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Number of Children Not Receiving Vaccines Slightly Increased

Last Updated: October 15, 2018.

Overall, vaccine coverage for children aged 19 to 35 months remained high and stable from 2013 to 2017; however, a small, but growing number of children received no vaccinations, according to research published in the Oct. 12 issue of the U.S. Centers for Disease Control and Prevention Morbidity and Mortality Weekly Report.

MONDAY, Oct. 15, 2018 (HealthDay News) -- Overall, vaccine coverage for children aged 19 to 35 months remained high and stable from 2013 to 2017; however, a small, but growing number of children received no vaccinations, according to research published in the Oct. 12 issue of the U.S. Centers for Disease Control and Prevention Morbidity and Mortality Weekly Report.

Holly A. Hill, M.D., Ph.D., from the CDC in Atlanta, and colleagues used data from the 2017 National Immunization Survey-Child to assess vaccination coverage at national, state, territorial, and selected local levels among children aged 19 to 35 months in the United States.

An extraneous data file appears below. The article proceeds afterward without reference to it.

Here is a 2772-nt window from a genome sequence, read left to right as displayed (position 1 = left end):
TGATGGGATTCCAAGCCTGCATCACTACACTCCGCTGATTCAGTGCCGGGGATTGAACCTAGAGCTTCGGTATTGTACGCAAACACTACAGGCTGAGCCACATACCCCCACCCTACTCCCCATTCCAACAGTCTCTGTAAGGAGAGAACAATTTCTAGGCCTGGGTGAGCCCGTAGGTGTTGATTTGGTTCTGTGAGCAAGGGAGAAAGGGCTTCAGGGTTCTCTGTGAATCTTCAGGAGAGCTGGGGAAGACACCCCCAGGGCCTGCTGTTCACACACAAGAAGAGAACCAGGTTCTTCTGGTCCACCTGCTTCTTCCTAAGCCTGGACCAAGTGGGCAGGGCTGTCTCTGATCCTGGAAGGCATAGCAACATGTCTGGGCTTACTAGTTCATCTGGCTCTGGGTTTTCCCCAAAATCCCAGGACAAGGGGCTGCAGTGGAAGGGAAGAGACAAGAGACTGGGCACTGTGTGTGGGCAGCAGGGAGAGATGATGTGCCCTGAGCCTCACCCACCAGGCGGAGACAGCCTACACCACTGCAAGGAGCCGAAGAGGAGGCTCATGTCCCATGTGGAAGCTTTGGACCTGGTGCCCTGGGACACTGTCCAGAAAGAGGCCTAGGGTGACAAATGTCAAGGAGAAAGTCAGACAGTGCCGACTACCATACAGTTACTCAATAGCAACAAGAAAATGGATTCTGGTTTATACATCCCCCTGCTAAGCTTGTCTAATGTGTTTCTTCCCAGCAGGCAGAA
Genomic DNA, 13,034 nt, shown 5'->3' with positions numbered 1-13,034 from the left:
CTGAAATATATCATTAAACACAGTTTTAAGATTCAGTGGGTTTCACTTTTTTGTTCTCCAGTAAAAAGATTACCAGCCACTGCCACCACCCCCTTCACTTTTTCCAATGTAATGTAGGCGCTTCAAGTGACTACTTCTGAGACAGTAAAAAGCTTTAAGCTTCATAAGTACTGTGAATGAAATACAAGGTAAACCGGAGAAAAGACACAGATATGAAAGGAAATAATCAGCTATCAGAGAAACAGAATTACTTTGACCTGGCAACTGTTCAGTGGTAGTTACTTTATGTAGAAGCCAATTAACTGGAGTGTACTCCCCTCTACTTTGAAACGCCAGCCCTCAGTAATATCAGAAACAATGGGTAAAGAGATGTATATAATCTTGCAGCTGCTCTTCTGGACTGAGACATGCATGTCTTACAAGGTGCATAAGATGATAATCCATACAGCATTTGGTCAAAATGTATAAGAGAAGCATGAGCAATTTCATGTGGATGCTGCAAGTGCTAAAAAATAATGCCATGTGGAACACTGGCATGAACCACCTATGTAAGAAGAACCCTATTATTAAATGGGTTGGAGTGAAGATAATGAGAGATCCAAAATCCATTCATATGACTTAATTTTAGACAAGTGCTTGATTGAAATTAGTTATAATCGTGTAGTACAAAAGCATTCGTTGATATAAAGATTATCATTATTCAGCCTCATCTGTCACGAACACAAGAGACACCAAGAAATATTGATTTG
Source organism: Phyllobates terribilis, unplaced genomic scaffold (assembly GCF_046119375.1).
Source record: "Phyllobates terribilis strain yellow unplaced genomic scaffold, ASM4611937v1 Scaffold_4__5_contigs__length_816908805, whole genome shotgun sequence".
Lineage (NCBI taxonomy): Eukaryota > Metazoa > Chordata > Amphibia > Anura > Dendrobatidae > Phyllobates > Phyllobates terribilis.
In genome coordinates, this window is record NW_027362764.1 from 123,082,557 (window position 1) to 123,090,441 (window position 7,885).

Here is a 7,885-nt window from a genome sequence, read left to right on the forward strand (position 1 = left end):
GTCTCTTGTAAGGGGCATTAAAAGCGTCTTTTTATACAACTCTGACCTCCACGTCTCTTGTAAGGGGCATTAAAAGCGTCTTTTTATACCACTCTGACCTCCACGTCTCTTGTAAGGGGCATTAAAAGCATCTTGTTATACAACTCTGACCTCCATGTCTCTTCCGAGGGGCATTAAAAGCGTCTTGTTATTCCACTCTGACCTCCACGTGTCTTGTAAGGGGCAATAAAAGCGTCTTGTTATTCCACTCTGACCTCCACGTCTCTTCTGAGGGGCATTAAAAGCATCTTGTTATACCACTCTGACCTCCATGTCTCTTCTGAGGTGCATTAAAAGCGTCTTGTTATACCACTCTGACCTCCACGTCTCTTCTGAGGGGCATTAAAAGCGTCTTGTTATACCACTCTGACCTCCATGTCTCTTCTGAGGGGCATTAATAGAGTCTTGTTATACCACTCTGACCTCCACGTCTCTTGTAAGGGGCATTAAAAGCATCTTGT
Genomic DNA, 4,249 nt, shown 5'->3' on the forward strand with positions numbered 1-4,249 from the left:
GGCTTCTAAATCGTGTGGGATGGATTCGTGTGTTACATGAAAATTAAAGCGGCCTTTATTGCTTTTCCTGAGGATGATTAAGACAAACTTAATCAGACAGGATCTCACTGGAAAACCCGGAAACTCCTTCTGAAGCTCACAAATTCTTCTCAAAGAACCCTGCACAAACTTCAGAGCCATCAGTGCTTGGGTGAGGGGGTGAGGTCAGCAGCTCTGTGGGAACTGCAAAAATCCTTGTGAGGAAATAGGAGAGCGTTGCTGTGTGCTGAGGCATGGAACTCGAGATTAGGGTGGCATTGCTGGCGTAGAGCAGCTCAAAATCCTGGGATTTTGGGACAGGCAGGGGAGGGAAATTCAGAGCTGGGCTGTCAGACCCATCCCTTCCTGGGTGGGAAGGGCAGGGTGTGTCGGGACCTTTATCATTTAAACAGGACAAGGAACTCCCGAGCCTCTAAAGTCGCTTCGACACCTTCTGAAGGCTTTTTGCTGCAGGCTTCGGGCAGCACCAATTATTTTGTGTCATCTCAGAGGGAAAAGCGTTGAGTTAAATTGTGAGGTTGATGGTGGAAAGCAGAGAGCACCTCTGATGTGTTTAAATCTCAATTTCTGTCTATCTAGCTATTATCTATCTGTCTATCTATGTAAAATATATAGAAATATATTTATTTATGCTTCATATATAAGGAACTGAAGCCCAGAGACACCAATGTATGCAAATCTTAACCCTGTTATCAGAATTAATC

The researchers found that coverage remained high and stable overall, exceeding 90 percent for at least three doses of poliovirus vaccine, at least one dose of measles, mumps, and rubella vaccine, at least three doses of hepatitis B vaccine, and at least one dose of varicella vaccine. Although remaining low, the proportion of children who received no vaccine doses by age 24 months increased gradually from 0.9 percent for children born in 2011 to 1.3 percent for children born in 2015. Compared with children with private insurance, vaccine coverage was lower for most vaccines among uninsured children and those insured by Medicaid. Further, vaccine coverage was lower for children living outside of metropolitan statistical areas (MSAs) versus those living in MSA principal cities.

"These disparities could be reduced with greater awareness and use of the Vaccines for Children program, eliminating missed opportunities to vaccinate children during visits to health care providers, and minimizing interruptions in health insurance coverage," the authors write.

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